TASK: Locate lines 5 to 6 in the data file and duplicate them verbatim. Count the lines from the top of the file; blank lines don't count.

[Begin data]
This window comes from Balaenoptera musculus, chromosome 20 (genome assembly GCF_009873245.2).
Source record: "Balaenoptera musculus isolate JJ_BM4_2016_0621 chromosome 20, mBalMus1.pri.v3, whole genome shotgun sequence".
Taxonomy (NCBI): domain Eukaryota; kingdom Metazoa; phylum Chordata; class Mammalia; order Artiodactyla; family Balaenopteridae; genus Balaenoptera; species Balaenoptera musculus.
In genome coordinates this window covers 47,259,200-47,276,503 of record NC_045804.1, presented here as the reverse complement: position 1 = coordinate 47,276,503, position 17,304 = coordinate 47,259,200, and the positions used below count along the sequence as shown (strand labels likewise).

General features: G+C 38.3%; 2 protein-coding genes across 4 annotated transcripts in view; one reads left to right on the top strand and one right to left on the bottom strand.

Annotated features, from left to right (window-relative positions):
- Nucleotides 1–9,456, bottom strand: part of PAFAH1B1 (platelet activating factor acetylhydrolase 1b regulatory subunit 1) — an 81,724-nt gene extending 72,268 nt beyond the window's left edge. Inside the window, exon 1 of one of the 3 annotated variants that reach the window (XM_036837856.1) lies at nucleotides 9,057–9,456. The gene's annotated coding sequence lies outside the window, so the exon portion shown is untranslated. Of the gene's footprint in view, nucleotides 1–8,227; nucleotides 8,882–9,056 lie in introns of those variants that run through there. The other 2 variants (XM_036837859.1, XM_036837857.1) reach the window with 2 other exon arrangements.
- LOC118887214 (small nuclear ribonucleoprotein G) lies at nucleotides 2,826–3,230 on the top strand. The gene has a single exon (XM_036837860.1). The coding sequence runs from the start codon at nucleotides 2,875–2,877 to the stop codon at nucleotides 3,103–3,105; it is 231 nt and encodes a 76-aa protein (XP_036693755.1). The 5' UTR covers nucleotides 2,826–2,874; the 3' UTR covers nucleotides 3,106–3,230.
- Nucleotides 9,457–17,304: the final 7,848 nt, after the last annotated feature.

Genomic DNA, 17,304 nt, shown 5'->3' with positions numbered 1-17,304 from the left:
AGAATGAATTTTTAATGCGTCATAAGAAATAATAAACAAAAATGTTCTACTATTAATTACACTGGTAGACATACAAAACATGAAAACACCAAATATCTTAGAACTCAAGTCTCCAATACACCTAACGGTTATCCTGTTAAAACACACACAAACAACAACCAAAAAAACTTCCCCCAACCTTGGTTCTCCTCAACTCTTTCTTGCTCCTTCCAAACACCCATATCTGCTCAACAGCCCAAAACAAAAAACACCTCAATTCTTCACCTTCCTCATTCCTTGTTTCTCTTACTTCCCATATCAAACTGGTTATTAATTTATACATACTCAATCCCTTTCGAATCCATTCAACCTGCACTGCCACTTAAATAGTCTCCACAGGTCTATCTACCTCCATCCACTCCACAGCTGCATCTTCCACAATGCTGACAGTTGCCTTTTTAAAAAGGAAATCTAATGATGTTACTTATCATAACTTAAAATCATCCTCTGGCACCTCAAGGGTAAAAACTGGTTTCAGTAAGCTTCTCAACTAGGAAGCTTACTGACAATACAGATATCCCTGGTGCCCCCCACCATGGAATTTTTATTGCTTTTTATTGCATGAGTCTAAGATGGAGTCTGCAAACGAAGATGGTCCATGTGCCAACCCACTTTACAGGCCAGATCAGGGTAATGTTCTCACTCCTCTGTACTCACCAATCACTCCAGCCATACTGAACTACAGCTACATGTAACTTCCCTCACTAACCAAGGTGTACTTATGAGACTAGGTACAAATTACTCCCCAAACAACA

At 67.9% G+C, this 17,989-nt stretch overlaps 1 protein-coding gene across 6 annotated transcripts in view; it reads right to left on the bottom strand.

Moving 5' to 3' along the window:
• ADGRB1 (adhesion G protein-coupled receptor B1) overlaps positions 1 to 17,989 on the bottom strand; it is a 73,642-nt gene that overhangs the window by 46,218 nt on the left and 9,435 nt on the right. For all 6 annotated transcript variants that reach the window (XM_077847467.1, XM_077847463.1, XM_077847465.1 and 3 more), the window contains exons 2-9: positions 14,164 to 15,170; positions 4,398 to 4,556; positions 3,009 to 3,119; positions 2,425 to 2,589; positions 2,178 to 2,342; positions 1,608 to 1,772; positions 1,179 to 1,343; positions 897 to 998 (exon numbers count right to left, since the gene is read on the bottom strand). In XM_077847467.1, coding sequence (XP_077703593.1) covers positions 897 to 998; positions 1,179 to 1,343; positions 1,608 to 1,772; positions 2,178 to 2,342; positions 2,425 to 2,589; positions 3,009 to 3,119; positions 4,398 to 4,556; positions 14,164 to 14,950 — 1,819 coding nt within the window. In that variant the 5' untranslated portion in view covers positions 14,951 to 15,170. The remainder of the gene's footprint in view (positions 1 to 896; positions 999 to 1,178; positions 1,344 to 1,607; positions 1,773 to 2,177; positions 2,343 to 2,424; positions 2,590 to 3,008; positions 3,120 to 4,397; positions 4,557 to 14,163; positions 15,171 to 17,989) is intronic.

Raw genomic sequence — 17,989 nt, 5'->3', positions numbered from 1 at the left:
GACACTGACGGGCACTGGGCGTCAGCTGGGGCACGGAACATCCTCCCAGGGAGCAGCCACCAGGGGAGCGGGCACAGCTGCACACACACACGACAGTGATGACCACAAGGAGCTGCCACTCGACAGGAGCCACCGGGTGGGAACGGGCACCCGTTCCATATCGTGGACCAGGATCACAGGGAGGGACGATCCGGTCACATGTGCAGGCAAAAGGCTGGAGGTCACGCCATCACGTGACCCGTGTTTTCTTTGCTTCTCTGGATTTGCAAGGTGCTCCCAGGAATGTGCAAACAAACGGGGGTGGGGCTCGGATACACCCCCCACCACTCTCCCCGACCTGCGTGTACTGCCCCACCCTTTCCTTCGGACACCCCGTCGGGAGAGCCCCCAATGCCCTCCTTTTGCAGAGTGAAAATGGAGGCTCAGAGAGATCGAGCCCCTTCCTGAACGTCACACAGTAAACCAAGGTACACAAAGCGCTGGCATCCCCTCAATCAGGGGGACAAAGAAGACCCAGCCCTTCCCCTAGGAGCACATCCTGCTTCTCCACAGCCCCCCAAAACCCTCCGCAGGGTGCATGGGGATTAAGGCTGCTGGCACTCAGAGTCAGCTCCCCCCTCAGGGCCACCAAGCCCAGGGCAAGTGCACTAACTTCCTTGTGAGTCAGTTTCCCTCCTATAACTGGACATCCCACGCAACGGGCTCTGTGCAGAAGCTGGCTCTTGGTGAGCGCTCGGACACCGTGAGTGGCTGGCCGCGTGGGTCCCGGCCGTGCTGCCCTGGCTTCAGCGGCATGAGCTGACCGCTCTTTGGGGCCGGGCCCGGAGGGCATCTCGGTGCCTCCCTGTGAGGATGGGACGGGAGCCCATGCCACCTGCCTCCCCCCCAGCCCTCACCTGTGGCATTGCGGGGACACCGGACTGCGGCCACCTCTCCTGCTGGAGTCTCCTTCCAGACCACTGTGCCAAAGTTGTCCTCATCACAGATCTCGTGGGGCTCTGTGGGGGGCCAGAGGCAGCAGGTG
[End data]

General features: G+C 38.3%; 2 protein-coding genes across 4 annotated transcripts in view; one reads left to right on the top strand and one right to left on the bottom strand.

Annotated features, from left to right (window-relative positions):